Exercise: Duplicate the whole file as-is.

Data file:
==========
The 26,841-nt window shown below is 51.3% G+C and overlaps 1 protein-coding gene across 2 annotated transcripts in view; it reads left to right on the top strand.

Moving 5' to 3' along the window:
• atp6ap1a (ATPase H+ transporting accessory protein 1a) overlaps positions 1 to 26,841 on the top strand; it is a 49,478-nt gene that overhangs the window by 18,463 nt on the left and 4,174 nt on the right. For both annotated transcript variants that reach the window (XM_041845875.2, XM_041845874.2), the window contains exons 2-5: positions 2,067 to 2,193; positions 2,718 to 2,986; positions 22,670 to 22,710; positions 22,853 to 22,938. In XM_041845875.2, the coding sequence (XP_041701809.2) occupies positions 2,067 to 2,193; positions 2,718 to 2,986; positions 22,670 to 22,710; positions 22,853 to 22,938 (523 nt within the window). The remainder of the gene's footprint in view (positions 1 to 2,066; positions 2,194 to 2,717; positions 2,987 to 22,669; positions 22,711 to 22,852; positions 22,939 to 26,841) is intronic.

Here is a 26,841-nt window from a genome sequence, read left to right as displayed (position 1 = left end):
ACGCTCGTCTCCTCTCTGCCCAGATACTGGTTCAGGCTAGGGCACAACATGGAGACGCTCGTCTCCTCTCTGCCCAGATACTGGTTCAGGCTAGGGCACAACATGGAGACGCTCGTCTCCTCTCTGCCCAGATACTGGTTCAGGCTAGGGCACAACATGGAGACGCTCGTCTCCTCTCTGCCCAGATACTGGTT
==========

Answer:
The 26,841-nt window shown below is 51.3% G+C and overlaps 1 protein-coding gene across 2 annotated transcripts in view; it reads left to right on the top strand.

Moving 5' to 3' along the window:
• atp6ap1a (ATPase H+ transporting accessory protein 1a) overlaps positions 1 to 26,841 on the top strand; it is a 49,478-nt gene that overhangs the window by 18,463 nt on the left and 4,174 nt on the right. For both annotated transcript variants that reach the window (XM_041845875.2, XM_041845874.2), the window contains exons 2-5: positions 2,067 to 2,193; positions 2,718 to 2,986; positions 22,670 to 22,710; positions 22,853 to 22,938. In XM_041845875.2, the coding sequence (XP_041701809.2) occupies positions 2,067 to 2,193; positions 2,718 to 2,986; positions 22,670 to 22,710; positions 22,853 to 22,938 (523 nt within the window). The remainder of the gene's footprint in view (positions 1 to 2,066; positions 2,194 to 2,717; positions 2,987 to 22,669; positions 22,711 to 22,852; positions 22,939 to 26,841) is intronic.

Here is a 26,841-nt window from a genome sequence, read left to right as displayed (position 1 = left end):
ACGCTCGTCTCCTCTCTGCCCAGATACTGGTTCAGGCTAGGGCACAACATGGAGACGCTCGTCTCCTCTCTGCCCAGATACTGGTTCAGGCTAGGGCACAACATGGAGACGCTCGTCTCCTCTCTGCCCAGATACTGGTTCAGGCTAGGGCACAACATGGAGACGCTCGTCTCCTCTCTGCCCAGATACTGGTT